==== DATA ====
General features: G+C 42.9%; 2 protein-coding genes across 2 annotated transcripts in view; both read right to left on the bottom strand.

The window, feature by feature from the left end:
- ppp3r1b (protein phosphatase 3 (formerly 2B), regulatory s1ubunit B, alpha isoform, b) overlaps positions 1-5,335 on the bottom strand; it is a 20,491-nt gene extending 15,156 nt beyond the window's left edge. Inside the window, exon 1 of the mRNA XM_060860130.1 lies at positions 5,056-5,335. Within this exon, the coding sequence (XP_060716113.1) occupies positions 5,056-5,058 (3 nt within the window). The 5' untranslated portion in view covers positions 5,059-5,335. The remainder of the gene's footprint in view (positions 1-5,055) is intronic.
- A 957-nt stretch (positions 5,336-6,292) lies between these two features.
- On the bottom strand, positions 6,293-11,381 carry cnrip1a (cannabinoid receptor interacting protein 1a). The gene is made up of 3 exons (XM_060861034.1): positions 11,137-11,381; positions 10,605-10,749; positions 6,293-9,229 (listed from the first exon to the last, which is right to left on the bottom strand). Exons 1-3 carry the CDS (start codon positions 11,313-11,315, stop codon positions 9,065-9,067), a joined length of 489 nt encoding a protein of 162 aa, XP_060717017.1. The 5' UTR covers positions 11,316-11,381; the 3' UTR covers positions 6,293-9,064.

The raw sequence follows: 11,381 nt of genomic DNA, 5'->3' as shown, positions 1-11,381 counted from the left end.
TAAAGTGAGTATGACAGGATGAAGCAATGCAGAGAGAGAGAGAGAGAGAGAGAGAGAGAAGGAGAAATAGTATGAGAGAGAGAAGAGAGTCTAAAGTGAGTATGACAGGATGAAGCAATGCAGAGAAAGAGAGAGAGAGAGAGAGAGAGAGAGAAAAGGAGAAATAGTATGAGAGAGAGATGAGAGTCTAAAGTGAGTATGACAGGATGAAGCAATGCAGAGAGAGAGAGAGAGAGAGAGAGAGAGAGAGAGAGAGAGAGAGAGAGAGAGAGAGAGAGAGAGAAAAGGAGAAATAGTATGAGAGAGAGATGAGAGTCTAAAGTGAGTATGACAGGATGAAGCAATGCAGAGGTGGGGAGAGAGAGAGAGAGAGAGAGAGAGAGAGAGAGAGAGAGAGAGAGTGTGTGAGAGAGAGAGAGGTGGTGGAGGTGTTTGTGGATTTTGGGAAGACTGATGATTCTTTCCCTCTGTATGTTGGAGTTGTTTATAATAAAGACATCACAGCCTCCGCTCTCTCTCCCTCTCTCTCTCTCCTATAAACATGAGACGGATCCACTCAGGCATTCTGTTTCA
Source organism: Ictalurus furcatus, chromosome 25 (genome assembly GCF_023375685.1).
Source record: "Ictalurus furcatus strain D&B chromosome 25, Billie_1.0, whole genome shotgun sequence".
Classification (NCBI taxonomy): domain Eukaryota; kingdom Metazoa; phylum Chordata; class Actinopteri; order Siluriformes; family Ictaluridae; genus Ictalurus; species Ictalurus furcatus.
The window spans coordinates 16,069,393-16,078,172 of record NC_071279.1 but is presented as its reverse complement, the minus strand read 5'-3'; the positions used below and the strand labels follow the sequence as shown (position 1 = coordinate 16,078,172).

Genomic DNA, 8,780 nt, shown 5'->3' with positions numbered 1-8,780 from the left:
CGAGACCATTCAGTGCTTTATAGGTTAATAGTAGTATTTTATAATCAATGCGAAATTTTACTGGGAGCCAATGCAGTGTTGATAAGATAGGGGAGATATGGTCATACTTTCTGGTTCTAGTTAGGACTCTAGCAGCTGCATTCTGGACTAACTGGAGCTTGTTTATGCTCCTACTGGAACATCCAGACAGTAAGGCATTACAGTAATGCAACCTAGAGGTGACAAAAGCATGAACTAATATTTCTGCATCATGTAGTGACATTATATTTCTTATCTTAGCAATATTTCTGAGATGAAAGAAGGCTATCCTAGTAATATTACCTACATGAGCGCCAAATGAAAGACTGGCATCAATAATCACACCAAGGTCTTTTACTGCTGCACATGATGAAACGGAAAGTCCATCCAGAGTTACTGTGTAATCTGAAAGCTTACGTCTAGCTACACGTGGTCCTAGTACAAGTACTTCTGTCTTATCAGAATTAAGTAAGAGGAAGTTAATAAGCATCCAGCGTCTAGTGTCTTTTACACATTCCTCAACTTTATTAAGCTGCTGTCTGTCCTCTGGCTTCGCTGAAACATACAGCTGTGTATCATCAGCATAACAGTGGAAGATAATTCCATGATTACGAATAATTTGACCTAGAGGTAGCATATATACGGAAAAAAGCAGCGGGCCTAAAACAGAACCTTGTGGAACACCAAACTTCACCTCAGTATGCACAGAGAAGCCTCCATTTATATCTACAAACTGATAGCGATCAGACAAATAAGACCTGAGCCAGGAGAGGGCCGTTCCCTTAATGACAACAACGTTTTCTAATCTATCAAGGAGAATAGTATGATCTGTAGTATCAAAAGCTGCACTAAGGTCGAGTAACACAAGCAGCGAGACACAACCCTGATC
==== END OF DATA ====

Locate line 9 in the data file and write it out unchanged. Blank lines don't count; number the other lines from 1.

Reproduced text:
Source record: "Ictalurus furcatus strain D&B chromosome 25, Billie_1.0, whole genome shotgun sequence".